Peter B. SakAssociate Professor of Earth Sciences (2004).Kaufman Building Room email@example.com
Jeffrey W. NiemitzProfessor of Earth Sciences (1977).Kaufman Building Room 142(717) 245-1285 | firstname.lastname@example.org
B.A., Williams College, 1972; Ph.D., University of Southern California, 1977.Ganoe Award for Inspirational Teaching, 2006-07His specialties are low-temperature geochemistry, hydrogeology, and paleoclimatology. His current research involves quality and quantity of groundwater resources on carbonate islands in the Bahamas, the effect of release of sediment and their included pollutants from 18th and 19th century mill dams in PA, and geochemical indicators of paleoclimate in ancient lake sediments in the eastern United States.
Marcus M. Key, Jr.Joseph Priestley Professor of Natural Philosophy (1989).Kaufman Building Room 143(717) 245-1448 | email@example.com
| Visit Web SiteB.S., University of Texas at Austin, 1983; M.Phil., Yale University, 1986; Ph.D., 1988.Ganoe Award for Inspirational Teaching, 2004-2005.His teaching interests are sedimentology, stratigraphy, paleontology, evolution, extinction, energy resources, and sustainability. His research interests involve inferring evolutionary and sedimentary patterns and processes using fossil and living bryozoans. His current research involves evolution of biomineralization, marine biofouling, functional morphology of bryozoans, and geoarcheology.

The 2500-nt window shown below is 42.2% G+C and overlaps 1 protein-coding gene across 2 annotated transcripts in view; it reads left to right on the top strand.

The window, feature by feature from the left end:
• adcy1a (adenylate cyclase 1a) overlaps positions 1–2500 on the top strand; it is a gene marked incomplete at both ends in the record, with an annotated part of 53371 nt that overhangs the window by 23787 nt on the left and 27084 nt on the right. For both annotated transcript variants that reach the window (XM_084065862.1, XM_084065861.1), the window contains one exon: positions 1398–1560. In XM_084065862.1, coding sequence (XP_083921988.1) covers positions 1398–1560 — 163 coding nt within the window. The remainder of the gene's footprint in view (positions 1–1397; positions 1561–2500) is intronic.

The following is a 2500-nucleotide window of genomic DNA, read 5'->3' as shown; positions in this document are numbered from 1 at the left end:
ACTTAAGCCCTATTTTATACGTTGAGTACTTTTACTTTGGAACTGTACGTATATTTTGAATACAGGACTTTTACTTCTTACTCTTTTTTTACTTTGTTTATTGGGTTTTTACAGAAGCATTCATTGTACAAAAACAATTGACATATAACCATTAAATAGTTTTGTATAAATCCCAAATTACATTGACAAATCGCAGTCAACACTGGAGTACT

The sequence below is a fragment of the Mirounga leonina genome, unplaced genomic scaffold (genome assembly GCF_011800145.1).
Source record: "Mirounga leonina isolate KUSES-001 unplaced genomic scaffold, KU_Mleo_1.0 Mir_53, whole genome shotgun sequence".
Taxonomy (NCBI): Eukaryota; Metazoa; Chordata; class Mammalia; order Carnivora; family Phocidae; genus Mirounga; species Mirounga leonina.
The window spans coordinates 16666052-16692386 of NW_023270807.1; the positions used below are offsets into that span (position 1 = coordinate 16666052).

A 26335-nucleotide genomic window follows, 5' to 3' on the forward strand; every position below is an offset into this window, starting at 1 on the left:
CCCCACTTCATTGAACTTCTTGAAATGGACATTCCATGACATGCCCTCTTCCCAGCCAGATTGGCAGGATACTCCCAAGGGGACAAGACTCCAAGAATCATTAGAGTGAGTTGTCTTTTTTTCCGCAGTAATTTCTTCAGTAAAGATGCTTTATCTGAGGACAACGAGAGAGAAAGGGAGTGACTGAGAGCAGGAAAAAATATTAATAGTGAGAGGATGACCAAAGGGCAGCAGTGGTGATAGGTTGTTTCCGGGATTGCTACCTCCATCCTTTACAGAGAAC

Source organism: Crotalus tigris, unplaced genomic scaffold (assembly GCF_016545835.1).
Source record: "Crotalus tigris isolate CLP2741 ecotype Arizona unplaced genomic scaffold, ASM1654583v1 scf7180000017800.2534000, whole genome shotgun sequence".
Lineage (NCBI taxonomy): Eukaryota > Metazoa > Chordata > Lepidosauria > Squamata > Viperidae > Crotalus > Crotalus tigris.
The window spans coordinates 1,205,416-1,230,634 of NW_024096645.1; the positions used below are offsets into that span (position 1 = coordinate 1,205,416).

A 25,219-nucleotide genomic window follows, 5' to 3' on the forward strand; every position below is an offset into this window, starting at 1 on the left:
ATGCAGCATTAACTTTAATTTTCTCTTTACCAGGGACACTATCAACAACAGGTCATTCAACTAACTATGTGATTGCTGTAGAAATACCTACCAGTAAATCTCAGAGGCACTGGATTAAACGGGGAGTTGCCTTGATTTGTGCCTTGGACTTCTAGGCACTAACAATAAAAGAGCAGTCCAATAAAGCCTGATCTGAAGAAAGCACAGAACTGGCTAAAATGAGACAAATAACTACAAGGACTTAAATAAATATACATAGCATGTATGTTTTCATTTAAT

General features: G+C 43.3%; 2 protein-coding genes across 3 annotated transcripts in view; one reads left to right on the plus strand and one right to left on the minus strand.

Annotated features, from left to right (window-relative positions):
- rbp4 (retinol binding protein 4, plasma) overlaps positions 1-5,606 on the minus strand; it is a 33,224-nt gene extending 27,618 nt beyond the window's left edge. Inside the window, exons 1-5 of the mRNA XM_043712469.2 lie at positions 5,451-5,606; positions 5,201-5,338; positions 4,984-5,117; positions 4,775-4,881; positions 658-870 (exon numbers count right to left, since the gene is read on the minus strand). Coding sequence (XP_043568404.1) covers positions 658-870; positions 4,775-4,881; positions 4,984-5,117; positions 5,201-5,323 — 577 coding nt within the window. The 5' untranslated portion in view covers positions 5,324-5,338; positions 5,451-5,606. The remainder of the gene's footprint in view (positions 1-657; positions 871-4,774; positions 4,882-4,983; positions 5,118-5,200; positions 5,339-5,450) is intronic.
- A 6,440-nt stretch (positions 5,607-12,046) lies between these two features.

Benjamin R. EdwardsAssociate Professor of Earth Sciences (2002).Kaufman Building Room 139(717) 254-8934 | firstname.lastname@example.org
| Visit Web SiteB.A., Carleton College, 1989; M.S., University of Wyoming, 1993; Ph.D., University of British Columbia, 1997.His research foci are glaciovolcanism (interactions between volcanoes and ice, including the formation of pillow lava and cooling joints), petrological imaging of lithospheric stratigraphy (using xenoliths from Neogene to Recent volcanoes in the North American Cordillera), and applications of theoretical models for understanding the transport and crystallization of silicate melts. His other interests include mineralogy, environmental hazards, the history of science, and the influence of plate tectonics on almost everything. His current research involves taking students to places like Monterrat (West Indies) to study xenoliths and volcanic stratigraphy, Iceland to study volcano-ice interactions, and northern British Columbia to map and collect samples of volcanic deposits, especially from volcanoes that erupted beneath or against ice.
Peter B. SakAssociate Professor of Earth Sciences (2004).Kaufman Building Room 138(717) 245-1423 | email@example.com
B.A., Whitman College, 1995; M.S., The Pennsylvania State University, 1999; Ph.D., 2002.He specializes in describing and quantifying temporal and spatial variations in near surface deformation and landscape evolution. To document variability in regional scale deformation he integrates structural, geomorphic, and petrographic data sets. His current research projects involve field work along the Pacific coast of Costa Rica, in central Colorado, and Valley and Ridge of central PA.
Robert DeanDepartment TechnicianKaufman Building Room 147(717) 245-1109 | firstname.lastname@example.org
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